Early Battles Lost - Reaching for Regulation, 1920-1932


Prior to its intervention into agriculture in the 1930s, the U.S. government supported farmers through education, low export tariffs, and minor agribusiness regulation.  But after six straight years of decline in agricultural prices beginning in 1927, gross farm income dropped by more than half for all agricultural commodities and the climate was ripe for new policy implementation.  "With farm prices and income in a free fall, farmers throughout the country increasingly faced bankruptcy and bank foreclosure on their farm mortgages."  National agriculture was at risk.

Overproduction played a leading role in the decline that began in the late 1920s, as did reduced exports.  Key crops of cotton, corn, and wheat were each affected differently by these factors. Cotton was impacted primariy by overproduction, corn experienced a dramatic reduction in exports, and wheat was affected strongly by both factors, being "crowded out" of the international wheat market by production from other countries.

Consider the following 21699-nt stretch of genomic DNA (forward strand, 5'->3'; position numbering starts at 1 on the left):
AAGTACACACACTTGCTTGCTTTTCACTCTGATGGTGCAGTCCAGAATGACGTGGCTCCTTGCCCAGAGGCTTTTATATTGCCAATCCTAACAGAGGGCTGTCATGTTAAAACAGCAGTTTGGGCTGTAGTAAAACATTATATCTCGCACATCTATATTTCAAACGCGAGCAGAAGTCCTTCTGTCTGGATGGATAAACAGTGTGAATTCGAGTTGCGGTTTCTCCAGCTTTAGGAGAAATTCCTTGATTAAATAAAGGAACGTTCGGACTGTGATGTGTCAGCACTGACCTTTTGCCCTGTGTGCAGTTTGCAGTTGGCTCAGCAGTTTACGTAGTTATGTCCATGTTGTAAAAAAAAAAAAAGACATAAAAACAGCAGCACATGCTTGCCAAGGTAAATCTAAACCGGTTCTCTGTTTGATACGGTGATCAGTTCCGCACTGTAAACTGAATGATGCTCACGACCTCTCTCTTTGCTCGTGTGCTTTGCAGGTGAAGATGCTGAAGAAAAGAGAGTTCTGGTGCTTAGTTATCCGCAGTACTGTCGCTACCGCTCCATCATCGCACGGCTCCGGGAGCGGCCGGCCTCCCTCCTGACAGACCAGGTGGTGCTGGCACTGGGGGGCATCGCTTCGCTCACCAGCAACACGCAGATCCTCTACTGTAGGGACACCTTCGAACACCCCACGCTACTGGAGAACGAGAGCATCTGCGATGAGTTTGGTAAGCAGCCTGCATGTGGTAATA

New Orleans' own Cotton Mill.  The building is still there... it's condos now.
Cotton and wheat surpluses were derived both through new industrialized farming techniques as well as through uninhibited expansion of acreage being brought into service for these crops.  At the same time, "agriculture in Europe recovered from the devastation of World War I, meaning that fewer agricultural goods from the United States would make their way into Europe."  With production recovering, European countries sought to increase their own exports as a means of generating income needed to pay off war debts.  The U.S.'s status as a creditor rather than debtor nation increased the value of its currency, making its products more expensive than those coming out of Europe.  U.S. products were no longer a good international value.